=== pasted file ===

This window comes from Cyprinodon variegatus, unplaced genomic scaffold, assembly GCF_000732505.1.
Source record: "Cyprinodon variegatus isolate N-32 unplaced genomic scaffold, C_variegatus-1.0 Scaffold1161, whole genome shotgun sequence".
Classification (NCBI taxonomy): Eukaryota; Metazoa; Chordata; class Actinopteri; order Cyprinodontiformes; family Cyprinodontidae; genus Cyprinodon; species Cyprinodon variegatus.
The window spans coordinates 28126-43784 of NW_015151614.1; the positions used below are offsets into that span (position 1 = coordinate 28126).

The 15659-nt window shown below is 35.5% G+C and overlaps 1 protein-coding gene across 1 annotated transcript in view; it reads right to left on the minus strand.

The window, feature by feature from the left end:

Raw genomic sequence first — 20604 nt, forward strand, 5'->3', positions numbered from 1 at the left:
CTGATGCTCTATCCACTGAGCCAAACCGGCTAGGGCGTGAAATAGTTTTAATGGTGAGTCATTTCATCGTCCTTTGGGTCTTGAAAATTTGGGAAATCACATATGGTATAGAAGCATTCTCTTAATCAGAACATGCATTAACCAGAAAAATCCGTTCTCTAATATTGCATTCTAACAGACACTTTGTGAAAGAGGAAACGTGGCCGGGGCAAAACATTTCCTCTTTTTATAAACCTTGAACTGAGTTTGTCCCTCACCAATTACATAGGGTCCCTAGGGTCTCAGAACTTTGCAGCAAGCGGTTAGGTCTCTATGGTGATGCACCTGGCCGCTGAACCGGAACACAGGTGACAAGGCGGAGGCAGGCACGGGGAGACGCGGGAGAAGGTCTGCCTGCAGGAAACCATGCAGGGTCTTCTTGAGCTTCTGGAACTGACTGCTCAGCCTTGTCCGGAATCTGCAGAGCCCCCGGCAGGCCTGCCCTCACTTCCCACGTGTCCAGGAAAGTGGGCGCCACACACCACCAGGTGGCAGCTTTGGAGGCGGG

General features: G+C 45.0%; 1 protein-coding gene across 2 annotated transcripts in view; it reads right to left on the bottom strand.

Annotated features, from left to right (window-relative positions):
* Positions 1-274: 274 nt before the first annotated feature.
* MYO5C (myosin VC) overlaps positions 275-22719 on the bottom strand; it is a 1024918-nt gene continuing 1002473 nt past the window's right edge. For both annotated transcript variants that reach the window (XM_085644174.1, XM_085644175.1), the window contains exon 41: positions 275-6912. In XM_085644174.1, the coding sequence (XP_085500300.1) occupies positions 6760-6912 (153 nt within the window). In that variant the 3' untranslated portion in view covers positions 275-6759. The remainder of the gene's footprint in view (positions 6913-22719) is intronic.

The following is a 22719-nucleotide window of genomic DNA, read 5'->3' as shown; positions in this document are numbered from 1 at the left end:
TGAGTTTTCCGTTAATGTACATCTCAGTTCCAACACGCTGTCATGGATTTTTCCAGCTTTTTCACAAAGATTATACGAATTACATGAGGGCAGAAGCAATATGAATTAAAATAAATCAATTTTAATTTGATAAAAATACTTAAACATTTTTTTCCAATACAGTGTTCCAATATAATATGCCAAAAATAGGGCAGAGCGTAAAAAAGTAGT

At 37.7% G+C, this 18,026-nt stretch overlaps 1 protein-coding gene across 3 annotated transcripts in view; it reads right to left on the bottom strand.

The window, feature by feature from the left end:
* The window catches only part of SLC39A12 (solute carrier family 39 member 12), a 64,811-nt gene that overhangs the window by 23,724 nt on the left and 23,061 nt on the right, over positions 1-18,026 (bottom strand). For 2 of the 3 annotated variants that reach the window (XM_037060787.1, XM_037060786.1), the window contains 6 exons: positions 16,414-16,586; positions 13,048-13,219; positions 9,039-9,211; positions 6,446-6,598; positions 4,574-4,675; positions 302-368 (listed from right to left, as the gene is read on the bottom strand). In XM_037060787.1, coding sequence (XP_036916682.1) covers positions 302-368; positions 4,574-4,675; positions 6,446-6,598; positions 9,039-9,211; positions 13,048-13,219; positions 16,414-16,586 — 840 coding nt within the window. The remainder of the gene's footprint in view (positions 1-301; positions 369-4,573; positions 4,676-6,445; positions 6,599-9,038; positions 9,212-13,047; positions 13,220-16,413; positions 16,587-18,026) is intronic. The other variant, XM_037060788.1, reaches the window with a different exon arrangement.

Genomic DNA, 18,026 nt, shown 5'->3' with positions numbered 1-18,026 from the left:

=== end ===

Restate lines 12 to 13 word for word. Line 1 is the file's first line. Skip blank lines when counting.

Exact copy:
* MYO5C (myosin VC) overlaps positions 275-22719 on the bottom strand; it is a 1024918-nt gene continuing 1002473 nt past the window's right edge. For both annotated transcript variants that reach the window (XM_085644174.1, XM_085644175.1), the window contains exon 41: positions 275-6912. In XM_085644174.1, the coding sequence (XP_085500300.1) occupies positions 6760-6912 (153 nt within the window). In that variant the 3' untranslated portion in view covers positions 275-6759. The remainder of the gene's footprint in view (positions 6913-22719) is intronic.

The following is a 22719-nucleotide window of genomic DNA, read 5'->3' as shown; positions in this document are numbered from 1 at the left end: